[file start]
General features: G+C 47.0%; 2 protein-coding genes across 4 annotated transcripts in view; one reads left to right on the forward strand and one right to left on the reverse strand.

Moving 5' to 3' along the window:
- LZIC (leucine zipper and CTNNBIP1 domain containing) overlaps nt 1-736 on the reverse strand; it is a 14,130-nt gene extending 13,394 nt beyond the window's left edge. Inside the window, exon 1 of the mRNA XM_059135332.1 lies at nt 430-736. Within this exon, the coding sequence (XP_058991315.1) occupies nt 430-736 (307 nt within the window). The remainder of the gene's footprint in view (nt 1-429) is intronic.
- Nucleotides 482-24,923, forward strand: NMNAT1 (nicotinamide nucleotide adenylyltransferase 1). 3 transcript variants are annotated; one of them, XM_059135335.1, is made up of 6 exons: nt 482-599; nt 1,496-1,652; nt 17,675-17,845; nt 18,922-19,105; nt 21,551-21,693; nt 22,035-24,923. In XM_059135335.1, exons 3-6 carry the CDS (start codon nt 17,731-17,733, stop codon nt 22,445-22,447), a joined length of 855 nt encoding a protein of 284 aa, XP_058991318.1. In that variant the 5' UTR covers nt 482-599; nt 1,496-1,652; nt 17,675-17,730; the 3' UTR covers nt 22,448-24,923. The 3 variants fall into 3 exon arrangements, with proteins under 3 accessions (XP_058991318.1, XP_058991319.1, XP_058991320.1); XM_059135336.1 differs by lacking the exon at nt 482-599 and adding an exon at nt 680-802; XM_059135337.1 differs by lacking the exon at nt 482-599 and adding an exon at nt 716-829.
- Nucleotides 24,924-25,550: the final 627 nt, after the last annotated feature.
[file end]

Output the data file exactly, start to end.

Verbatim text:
General features: G+C 47.0%; 2 protein-coding genes across 4 annotated transcripts in view; one reads left to right on the forward strand and one right to left on the reverse strand.

Moving 5' to 3' along the window:
- LZIC (leucine zipper and CTNNBIP1 domain containing) overlaps nt 1-736 on the reverse strand; it is a 14,130-nt gene extending 13,394 nt beyond the window's left edge. Inside the window, exon 1 of the mRNA XM_059135332.1 lies at nt 430-736. Within this exon, the coding sequence (XP_058991315.1) occupies nt 430-736 (307 nt within the window). The remainder of the gene's footprint in view (nt 1-429) is intronic.
- Nucleotides 482-24,923, forward strand: NMNAT1 (nicotinamide nucleotide adenylyltransferase 1). 3 transcript variants are annotated; one of them, XM_059135335.1, is made up of 6 exons: nt 482-599; nt 1,496-1,652; nt 17,675-17,845; nt 18,922-19,105; nt 21,551-21,693; nt 22,035-24,923. In XM_059135335.1, exons 3-6 carry the CDS (start codon nt 17,731-17,733, stop codon nt 22,445-22,447), a joined length of 855 nt encoding a protein of 284 aa, XP_058991318.1. In that variant the 5' UTR covers nt 482-599; nt 1,496-1,652; nt 17,675-17,730; the 3' UTR covers nt 22,448-24,923. The 3 variants fall into 3 exon arrangements, with proteins under 3 accessions (XP_058991318.1, XP_058991319.1, XP_058991320.1); XM_059135336.1 differs by lacking the exon at nt 482-599 and adding an exon at nt 680-802; XM_059135337.1 differs by lacking the exon at nt 482-599 and adding an exon at nt 716-829.
- Nucleotides 24,924-25,550: the final 627 nt, after the last annotated feature.